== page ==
A referral to hospital does not necessarily mean that you have glaucoma, but it does mean that your optometrist has found signs that you may be at increased risk, either because the pressure inside your eye is raised, because there were suspicious signs when he/she looked into your eye or because your field of vision test showed the possibility of damage to your vision or perhaps because of a combination of two or more of these factors.
Not all people referred for these reasons will, in fact, have an eye problem that requires hospital treatment, but with a condition such as glaucoma, where it can be controlled very effectively, but not made better (the sight that has been lost to glaucoma is lost forever), it is most important that you have an examination at the hospital in order to exclude this possibility. It is to be hoped that there is nothing wrong with your eyes, but if you do indeed have glaucoma, the best possible news is that you are given a diagnosis so that treatment can be started and your vision can be protected.
If you are discharged from the hospital with nothing found to be wrong, it is still very important that you continue to have regular routine eye examinations from your optometrist so that if anything changes in the future, you will again be given an appropriate referral to hospital and your vision be protected.
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A number of tests are performed to examine the eyes. These tests include measurement of the eye pressure (tonometry) and examination of the drainage angle (gonioscopy), the field of vision (visual field test or perimetry) and the optic nerve (with the microscope, photography or imaging).
The standard form of tonometry is called ‘Goldmann tonometry’. An anaesthetic drop containing a yellow dye is given to numb the front of the eye. The doctor or nurse will shine a blue light into your eye. The surface of the eye will be touched lightly with an instrument that measures the pressure. This is more comfortable than the airpuff test, which is generally used by optometrists (opticians) to test pressure when screening for glaucoma.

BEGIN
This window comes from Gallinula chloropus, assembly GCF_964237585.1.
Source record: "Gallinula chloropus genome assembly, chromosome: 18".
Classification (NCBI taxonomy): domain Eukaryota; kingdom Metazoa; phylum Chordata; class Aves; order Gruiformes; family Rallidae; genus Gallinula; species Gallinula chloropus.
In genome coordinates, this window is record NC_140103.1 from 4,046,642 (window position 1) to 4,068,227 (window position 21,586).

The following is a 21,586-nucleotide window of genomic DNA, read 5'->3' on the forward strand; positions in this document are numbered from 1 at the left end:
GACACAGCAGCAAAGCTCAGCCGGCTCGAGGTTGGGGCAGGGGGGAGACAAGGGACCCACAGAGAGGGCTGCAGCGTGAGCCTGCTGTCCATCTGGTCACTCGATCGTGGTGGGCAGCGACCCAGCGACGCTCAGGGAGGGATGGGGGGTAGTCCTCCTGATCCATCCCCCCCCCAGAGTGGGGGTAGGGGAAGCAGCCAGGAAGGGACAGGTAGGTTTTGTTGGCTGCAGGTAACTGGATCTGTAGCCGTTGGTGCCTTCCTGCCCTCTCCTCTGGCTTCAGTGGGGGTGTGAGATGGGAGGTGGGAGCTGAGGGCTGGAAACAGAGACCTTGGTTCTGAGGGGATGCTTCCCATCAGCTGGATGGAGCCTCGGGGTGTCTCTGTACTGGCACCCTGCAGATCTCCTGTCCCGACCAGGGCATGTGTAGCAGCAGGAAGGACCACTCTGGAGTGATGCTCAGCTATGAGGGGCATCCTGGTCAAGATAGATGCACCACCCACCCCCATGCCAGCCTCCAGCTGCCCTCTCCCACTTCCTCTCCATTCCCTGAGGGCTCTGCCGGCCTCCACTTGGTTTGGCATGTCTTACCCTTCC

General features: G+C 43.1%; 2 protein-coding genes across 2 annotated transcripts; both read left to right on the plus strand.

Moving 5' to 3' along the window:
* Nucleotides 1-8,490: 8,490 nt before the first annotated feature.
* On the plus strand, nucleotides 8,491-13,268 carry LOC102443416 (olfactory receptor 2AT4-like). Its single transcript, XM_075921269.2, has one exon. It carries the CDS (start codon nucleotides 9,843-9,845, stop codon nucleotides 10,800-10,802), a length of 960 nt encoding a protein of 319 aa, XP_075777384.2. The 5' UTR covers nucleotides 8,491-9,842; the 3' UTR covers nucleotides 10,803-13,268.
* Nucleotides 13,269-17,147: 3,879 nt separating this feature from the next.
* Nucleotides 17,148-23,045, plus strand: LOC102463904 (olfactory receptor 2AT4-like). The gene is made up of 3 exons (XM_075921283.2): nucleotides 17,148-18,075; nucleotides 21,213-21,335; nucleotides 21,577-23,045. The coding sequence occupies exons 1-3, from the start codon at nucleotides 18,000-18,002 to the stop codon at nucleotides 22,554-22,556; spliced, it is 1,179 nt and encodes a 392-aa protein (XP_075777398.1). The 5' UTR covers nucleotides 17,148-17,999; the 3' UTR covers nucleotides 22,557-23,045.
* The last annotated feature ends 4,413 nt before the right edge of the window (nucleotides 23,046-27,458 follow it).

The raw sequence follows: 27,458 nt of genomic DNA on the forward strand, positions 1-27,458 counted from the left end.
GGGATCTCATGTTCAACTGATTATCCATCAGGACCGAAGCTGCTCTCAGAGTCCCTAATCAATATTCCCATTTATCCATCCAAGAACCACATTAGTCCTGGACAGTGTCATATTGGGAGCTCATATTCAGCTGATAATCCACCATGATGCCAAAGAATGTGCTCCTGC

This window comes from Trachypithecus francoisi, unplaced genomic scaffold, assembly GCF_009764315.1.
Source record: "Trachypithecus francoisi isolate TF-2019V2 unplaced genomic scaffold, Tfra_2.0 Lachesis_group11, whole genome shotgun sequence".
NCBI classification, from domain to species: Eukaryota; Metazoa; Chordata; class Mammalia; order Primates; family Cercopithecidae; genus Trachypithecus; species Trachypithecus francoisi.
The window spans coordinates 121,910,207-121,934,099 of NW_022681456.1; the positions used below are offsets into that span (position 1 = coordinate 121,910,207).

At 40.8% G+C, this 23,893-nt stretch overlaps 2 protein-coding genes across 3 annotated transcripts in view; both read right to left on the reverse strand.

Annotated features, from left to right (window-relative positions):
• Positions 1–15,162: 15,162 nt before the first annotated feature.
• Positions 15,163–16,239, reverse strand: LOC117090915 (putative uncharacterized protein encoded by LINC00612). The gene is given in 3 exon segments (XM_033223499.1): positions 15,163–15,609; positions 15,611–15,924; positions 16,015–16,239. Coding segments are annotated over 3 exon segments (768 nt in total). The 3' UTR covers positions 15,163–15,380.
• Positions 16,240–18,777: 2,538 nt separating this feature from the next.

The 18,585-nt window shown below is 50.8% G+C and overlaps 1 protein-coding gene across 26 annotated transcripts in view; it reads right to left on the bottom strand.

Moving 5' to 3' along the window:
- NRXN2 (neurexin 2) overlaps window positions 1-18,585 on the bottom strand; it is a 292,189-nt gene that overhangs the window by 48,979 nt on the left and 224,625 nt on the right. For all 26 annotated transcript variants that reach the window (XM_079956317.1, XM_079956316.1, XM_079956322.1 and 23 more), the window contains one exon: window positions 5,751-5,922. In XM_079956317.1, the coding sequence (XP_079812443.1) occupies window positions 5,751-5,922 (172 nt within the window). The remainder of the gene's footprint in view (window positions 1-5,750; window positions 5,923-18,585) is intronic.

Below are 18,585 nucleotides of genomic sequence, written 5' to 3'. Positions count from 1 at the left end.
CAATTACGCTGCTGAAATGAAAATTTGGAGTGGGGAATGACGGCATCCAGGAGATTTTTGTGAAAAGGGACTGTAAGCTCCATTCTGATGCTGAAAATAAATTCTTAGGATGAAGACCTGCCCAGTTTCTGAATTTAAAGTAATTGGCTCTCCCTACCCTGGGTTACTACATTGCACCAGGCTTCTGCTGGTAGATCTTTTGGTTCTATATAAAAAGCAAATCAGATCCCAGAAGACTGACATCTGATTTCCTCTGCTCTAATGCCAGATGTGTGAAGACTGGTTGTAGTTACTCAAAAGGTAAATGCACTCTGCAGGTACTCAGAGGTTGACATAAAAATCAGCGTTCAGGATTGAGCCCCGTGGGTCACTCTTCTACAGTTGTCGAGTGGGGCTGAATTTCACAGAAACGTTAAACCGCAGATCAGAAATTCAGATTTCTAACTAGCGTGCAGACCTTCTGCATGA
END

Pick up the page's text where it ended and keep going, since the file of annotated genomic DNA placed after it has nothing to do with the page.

Some hospital clinics use a new form of tonometer, called the Pascal Dynamic Contour Tonometer. This instrument is less affected by differences between individuals in corneal thickness and may be a little more accurate than Goldmann tonometry. This test allows the doctor to monitor the effect of treatment.
This is the term given to the measurement of the thickness of the cornea. An anaesthetic drop is given to numb the eye and then an instrument that looks like a small blunt pencil is brought up to gently touch the surface of the eye. It often makes a ‘peep’ as the measurements are taken. The measurements of corneal thickness help the doctor decide how accurate the pressure measurements are.
An anaesthetic drop is given to numb the front of the eye. The doctor holds a special lens against the surface of the eye and examines the drainage angle. The examination is not uncomfortable, although you may feel the lens brush your eyelashes. This test helps the doctor decide the cause for the high pressure in your eye.
This test examines the quality of sight surrounding the central vision. You will be asked to sit in front of an illuminated bowl with your chin on a rest. During the test you are asked to keep your eye fixed on a point in the centre of the bowl while spots of light flash in different parts of the bowl, away from the central part of your vision. You have to press a button each time you see a flash. You are not expected to see all the flashes because some are very dim. The test lasts less than 10 minutes for each eye. This test tells the doctor how much of the vision has been damaged and is important for monitoring the effectiveness of treatment.
Drops are put in the eye to make the pupil bigger (dilating drops). These take about 20 minutes to work and last a few hours. While you sit at the microscope (slit lamp), the doctor holds a lense in front of the eye and looks at the nerve at the back of the eye with a white and green light. The light can seem quite bright, but is harmless. The dilating drops may temporarily blur your vision, preventing you from being able to drive or read. You should not, therefore, drive to your appointment unless someone else can drive you back.
The doctor may order photographs of the optic nerve. These are taken with a special camera and a bright flash of light. Some clinics have more modern imaging devices, such as the scanning laser ophthalmoscope and optical coherence tomography. These devices take pictures with a light that is less bright than a camera. These tests are helpful in the early stages of glaucoma, or before glaucoma damage has occurred, to detect signs of developing optic nerve damage.